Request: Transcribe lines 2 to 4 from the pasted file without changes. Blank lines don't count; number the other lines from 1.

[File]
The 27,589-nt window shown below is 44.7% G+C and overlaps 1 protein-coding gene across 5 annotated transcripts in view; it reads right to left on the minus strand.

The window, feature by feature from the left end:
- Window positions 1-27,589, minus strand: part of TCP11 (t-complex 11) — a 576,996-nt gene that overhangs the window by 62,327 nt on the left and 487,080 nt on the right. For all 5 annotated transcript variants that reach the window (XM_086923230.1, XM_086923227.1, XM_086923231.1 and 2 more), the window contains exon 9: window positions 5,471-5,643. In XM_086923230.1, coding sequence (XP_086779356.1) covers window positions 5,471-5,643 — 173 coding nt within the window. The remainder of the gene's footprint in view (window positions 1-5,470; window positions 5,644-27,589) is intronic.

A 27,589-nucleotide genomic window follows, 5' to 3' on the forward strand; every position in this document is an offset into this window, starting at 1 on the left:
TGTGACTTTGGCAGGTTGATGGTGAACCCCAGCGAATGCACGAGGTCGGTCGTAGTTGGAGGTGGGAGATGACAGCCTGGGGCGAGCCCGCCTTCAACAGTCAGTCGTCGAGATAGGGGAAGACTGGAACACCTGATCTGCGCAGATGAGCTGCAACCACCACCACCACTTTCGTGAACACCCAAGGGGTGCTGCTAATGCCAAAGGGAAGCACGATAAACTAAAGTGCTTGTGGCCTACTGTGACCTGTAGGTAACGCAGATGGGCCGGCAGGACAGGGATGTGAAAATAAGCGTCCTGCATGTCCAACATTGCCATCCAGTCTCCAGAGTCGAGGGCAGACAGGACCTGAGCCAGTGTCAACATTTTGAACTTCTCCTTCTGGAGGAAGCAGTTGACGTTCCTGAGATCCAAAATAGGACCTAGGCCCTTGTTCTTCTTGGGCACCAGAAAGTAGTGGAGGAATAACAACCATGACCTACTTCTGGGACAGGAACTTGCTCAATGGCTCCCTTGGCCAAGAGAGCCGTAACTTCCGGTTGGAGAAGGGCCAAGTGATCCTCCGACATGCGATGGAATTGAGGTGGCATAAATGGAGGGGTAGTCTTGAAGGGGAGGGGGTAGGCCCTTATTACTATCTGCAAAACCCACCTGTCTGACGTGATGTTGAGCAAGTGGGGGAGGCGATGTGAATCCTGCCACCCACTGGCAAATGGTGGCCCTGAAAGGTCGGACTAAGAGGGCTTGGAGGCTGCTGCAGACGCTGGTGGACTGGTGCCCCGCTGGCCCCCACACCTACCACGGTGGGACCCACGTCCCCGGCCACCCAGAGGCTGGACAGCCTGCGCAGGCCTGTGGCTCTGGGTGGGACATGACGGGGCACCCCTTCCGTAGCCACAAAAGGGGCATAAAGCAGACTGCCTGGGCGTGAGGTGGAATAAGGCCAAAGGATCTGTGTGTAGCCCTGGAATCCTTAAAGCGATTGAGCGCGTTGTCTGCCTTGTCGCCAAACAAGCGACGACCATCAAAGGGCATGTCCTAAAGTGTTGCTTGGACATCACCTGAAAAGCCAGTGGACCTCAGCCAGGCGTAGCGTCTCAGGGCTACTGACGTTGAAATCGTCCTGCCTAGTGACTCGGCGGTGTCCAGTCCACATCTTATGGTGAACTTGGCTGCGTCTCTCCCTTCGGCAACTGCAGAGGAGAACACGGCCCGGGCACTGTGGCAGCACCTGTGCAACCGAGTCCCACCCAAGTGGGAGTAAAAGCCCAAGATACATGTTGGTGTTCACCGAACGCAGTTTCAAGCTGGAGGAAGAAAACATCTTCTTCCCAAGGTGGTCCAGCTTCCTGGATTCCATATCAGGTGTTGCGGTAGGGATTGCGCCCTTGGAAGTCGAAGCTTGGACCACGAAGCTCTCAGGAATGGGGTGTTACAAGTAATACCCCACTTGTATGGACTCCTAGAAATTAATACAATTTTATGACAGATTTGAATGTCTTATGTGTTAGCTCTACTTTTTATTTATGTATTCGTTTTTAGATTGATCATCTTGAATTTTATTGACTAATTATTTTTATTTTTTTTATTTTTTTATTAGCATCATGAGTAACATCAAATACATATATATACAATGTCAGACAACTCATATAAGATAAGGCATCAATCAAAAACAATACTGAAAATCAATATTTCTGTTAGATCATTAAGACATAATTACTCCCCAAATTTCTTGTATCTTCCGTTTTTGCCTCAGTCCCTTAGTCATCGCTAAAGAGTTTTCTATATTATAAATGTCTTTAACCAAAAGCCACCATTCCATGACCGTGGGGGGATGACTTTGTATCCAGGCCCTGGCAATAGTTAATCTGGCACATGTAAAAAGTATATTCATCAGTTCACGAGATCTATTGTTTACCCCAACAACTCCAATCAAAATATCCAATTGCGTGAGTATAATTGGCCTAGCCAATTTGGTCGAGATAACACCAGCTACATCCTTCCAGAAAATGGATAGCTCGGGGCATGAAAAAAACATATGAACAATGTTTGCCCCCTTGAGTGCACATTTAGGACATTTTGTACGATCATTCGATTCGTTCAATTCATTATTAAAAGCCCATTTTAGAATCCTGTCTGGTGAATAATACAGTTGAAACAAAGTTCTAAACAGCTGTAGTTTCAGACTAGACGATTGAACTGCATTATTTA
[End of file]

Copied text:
The window, feature by feature from the left end:
- Window positions 1-27,589, minus strand: part of TCP11 (t-complex 11) — a 576,996-nt gene that overhangs the window by 62,327 nt on the left and 487,080 nt on the right. For all 5 annotated transcript variants that reach the window (XM_086923230.1, XM_086923227.1, XM_086923231.1 and 2 more), the window contains exon 9: window positions 5,471-5,643. In XM_086923230.1, coding sequence (XP_086779356.1) covers window positions 5,471-5,643 — 173 coding nt within the window. The remainder of the gene's footprint in view (window positions 1-5,470; window positions 5,644-27,589) is intronic.

A 27,589-nucleotide genomic window follows, 5' to 3' on the forward strand; every position in this document is an offset into this window, starting at 1 on the left: